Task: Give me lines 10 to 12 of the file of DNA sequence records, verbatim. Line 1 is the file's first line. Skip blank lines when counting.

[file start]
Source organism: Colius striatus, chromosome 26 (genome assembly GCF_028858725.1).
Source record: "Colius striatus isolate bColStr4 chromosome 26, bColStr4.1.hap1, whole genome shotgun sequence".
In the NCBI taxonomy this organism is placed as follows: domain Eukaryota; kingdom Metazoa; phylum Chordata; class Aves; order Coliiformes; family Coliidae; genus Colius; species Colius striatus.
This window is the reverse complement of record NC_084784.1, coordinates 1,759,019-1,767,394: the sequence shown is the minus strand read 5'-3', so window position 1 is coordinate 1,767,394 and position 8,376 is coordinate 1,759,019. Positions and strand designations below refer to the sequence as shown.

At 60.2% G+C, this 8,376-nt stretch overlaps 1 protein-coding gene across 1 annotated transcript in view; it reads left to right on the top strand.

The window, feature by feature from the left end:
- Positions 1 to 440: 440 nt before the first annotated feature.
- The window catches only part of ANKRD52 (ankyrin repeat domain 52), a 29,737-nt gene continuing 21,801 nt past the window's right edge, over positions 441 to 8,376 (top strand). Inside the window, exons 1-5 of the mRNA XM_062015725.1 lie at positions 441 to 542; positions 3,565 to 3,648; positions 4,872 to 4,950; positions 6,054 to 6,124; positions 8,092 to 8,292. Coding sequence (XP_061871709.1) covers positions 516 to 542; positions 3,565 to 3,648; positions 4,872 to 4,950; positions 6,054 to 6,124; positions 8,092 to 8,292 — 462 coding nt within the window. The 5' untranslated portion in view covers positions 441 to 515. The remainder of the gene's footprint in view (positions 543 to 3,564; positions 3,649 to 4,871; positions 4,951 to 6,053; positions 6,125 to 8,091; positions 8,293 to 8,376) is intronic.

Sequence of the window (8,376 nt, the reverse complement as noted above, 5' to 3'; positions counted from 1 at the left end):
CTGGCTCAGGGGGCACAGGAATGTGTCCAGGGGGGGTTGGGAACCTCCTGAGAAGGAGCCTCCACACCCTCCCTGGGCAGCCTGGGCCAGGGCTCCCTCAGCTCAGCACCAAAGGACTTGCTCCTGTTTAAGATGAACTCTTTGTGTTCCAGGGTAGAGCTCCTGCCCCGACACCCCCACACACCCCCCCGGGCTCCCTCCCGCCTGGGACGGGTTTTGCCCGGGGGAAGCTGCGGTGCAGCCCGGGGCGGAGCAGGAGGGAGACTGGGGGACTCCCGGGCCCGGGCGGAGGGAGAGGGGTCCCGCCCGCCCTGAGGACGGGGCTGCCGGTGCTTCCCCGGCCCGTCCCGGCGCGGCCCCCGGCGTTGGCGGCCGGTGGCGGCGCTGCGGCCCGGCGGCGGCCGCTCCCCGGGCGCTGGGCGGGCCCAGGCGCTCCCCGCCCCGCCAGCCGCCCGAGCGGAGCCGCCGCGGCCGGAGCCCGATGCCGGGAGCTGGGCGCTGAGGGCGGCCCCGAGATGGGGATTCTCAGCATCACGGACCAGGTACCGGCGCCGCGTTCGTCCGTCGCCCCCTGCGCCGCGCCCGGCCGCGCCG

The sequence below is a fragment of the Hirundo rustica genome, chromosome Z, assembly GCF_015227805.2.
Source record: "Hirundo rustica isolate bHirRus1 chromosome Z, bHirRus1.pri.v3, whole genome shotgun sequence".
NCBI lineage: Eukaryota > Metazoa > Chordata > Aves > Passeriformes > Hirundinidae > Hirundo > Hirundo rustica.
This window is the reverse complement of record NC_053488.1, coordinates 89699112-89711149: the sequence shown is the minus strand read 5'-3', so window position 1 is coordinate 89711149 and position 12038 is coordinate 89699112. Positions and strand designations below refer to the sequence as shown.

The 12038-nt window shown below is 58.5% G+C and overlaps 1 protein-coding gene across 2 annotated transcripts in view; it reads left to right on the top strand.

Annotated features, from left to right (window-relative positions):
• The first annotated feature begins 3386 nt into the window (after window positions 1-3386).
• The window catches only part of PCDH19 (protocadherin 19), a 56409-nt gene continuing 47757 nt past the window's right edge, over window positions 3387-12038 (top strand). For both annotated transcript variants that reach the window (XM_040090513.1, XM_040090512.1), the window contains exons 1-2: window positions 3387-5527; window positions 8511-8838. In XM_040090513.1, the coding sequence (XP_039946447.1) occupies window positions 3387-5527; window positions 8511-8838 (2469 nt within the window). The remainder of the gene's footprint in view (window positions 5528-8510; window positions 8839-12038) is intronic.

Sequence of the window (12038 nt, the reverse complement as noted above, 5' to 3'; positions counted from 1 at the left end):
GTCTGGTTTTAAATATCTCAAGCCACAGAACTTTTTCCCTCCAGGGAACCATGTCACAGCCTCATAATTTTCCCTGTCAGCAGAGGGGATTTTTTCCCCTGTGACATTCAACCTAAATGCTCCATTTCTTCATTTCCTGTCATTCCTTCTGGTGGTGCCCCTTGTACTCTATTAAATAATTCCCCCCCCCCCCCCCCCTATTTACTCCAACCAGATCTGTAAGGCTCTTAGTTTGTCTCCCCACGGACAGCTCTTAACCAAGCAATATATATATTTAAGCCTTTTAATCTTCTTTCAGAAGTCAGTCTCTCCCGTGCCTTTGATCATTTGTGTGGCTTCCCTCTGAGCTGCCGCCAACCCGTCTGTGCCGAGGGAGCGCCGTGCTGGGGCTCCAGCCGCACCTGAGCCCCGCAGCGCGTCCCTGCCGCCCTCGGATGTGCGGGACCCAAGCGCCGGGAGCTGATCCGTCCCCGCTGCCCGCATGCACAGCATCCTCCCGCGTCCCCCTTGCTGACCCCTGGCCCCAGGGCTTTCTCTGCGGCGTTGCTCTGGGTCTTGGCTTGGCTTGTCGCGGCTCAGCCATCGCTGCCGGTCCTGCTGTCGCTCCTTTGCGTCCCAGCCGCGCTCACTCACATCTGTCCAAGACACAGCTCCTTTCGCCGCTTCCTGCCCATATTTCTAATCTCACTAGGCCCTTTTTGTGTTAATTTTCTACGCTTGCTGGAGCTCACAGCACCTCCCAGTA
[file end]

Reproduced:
CTGGCTCAGGGGGCACAGGAATGTGTCCAGGGGGGGTTGGGAACCTCCTGAGAAGGAGCCTCCACACCCTCCCTGGGCAGCCTGGGCCAGGGCTCCCTCAGCTCAGCACCAAAGGACTTGCTCCTGTTTAAGATGAACTCTTTGTGTTCCAGGGTAGAGCTCCTGCCCCGACACCCCCACACACCCCCCCGGGCTCCCTCCCGCCTGGGACGGGTTTTGCCCGGGGGAAGCTGCGGTGCAGCCCGGGGCGGAGCAGGAGGGAGACTGGGGGACTCCCGGGCCCGGGCGGAGGGAGAGGGGTCCCGCCCGCCCTGAGGACGGGGCTGCCGGTGCTTCCCCGGCCCGTCCCGGCGCGGCCCCCGGCGTTGGCGGCCGGTGGCGGCGCTGCGGCCCGGCGGCGGCCGCTCCCCGGGCGCTGGGCGGGCCCAGGCGCTCCCCGCCCCGCCAGCCGCCCGAGCGGAGCCGCCGCGGCCGGAGCCCGATGCCGGGAGCTGGGCGCTGAGGGCGGCCCCGAGATGGGGATTCTCAGCATCACGGACCAGGTACCGGCGCCGCGTTCGTCCGTCGCCCCCTGCGCCGCGCCCGGCCGCGCCG

The sequence below is a fragment of the Hirundo rustica genome, chromosome Z, assembly GCF_015227805.2.
Source record: "Hirundo rustica isolate bHirRus1 chromosome Z, bHirRus1.pri.v3, whole genome shotgun sequence".